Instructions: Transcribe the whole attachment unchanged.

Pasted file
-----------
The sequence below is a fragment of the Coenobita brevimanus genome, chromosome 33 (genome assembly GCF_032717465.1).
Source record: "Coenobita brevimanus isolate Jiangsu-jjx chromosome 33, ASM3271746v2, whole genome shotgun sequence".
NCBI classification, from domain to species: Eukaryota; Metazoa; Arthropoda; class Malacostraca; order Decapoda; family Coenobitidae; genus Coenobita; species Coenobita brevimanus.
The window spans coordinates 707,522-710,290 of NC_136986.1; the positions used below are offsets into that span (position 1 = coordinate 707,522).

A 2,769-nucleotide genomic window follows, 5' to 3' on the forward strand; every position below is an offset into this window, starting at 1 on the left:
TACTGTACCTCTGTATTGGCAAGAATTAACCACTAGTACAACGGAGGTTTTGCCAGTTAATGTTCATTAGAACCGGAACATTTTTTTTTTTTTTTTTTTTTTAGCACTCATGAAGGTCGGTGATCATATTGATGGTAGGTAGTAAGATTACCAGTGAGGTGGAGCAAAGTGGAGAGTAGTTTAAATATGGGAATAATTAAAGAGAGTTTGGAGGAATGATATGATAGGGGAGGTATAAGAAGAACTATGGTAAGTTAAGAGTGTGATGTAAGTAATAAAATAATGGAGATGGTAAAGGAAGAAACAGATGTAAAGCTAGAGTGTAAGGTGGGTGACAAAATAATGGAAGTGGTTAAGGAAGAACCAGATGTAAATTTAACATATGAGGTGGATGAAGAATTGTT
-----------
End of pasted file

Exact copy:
The sequence below is a fragment of the Coenobita brevimanus genome, chromosome 33 (genome assembly GCF_032717465.1).
Source record: "Coenobita brevimanus isolate Jiangsu-jjx chromosome 33, ASM3271746v2, whole genome shotgun sequence".
NCBI classification, from domain to species: Eukaryota; Metazoa; Arthropoda; class Malacostraca; order Decapoda; family Coenobitidae; genus Coenobita; species Coenobita brevimanus.
The window spans coordinates 707,522-710,290 of NC_136986.1; the positions used below are offsets into that span (position 1 = coordinate 707,522).

A 2,769-nucleotide genomic window follows, 5' to 3' on the forward strand; every position below is an offset into this window, starting at 1 on the left:
TACTGTACCTCTGTATTGGCAAGAATTAACCACTAGTACAACGGAGGTTTTGCCAGTTAATGTTCATTAGAACCGGAACATTTTTTTTTTTTTTTTTTTTTTAGCACTCATGAAGGTCGGTGATCATATTGATGGTAGGTAGTAAGATTACCAGTGAGGTGGAGCAAAGTGGAGAGTAGTTTAAATATGGGAATAATTAAAGAGAGTTTGGAGGAATGATATGATAGGGGAGGTATAAGAAGAACTATGGTAAGTTAAGAGTGTGATGTAAGTAATAAAATAATGGAGATGGTAAAGGAAGAAACAGATGTAAAGCTAGAGTGTAAGGTGGGTGACAAAATAATGGAAGTGGTTAAGGAAGAACCAGATGTAAATTTAACATATGAGGTGGATGAAGAATTGTT